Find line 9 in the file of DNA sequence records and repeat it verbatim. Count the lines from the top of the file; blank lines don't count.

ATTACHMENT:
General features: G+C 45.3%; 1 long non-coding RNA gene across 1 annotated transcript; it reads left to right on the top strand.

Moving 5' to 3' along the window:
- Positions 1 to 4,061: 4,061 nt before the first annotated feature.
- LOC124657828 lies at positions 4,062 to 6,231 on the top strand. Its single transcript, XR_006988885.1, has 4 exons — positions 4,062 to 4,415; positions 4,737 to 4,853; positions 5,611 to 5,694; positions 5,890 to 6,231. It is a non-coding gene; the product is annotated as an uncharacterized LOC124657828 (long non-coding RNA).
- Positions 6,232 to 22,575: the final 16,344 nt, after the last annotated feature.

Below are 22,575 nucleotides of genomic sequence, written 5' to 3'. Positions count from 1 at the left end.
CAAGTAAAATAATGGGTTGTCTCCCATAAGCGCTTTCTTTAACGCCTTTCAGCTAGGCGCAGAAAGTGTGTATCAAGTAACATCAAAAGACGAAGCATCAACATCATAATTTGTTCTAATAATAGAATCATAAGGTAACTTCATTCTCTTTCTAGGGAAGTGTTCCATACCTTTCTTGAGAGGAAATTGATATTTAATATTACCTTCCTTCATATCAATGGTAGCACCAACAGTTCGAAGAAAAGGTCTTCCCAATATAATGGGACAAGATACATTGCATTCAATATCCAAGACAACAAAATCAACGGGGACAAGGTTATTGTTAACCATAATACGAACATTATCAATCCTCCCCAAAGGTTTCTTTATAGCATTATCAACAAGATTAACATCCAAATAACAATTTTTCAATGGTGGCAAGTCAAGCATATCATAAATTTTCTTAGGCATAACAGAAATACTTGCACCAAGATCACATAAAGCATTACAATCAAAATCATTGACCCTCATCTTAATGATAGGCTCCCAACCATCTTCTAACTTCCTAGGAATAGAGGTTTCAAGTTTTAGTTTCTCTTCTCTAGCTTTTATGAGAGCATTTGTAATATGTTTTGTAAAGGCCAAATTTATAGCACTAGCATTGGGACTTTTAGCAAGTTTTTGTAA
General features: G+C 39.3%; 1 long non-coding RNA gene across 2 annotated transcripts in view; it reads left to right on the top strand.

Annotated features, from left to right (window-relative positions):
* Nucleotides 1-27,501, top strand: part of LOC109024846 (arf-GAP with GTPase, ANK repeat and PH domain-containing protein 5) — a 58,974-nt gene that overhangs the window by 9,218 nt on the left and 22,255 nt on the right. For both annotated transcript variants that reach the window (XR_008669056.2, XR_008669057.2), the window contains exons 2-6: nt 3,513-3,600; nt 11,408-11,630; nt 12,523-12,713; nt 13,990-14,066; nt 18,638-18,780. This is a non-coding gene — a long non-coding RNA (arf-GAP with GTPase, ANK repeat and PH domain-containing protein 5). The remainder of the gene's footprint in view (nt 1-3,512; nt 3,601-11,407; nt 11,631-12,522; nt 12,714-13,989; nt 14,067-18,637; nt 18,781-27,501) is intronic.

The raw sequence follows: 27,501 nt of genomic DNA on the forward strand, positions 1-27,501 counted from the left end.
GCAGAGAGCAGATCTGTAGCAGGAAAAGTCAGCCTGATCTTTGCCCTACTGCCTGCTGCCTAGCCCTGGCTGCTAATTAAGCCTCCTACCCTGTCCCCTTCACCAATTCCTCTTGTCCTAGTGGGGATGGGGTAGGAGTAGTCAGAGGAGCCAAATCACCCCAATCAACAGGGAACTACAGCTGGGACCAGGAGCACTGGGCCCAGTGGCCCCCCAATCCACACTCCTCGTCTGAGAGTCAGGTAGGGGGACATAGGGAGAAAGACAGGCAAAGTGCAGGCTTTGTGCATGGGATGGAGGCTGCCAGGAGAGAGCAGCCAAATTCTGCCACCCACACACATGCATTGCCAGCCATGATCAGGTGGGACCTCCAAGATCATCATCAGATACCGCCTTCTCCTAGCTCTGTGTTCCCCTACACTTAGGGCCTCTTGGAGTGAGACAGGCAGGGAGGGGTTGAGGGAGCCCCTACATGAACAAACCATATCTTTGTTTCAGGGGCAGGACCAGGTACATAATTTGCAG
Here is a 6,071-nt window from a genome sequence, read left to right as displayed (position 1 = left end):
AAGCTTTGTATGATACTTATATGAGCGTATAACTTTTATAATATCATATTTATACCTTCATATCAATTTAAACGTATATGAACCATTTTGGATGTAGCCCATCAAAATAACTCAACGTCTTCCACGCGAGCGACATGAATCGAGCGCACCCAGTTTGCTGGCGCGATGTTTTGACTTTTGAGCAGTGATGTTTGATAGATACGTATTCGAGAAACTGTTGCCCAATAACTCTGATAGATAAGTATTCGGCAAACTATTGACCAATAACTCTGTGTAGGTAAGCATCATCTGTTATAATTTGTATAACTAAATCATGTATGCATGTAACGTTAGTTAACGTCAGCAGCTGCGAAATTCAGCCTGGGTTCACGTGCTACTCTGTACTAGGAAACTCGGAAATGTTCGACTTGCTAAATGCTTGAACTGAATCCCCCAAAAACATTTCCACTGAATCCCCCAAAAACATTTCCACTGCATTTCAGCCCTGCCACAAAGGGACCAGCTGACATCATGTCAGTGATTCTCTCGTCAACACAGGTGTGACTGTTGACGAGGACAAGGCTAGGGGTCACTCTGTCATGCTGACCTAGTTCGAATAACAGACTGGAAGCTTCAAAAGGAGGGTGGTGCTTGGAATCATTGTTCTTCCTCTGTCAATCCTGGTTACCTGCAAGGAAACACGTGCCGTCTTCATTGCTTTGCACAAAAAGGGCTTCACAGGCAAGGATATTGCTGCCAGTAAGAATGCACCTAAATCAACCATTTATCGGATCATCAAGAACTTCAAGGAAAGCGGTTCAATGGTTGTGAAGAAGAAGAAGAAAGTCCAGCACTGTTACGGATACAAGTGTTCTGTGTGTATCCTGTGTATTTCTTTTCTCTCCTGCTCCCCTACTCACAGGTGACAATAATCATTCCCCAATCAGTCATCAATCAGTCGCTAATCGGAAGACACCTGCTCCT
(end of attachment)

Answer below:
Annotated features, from left to right (window-relative positions):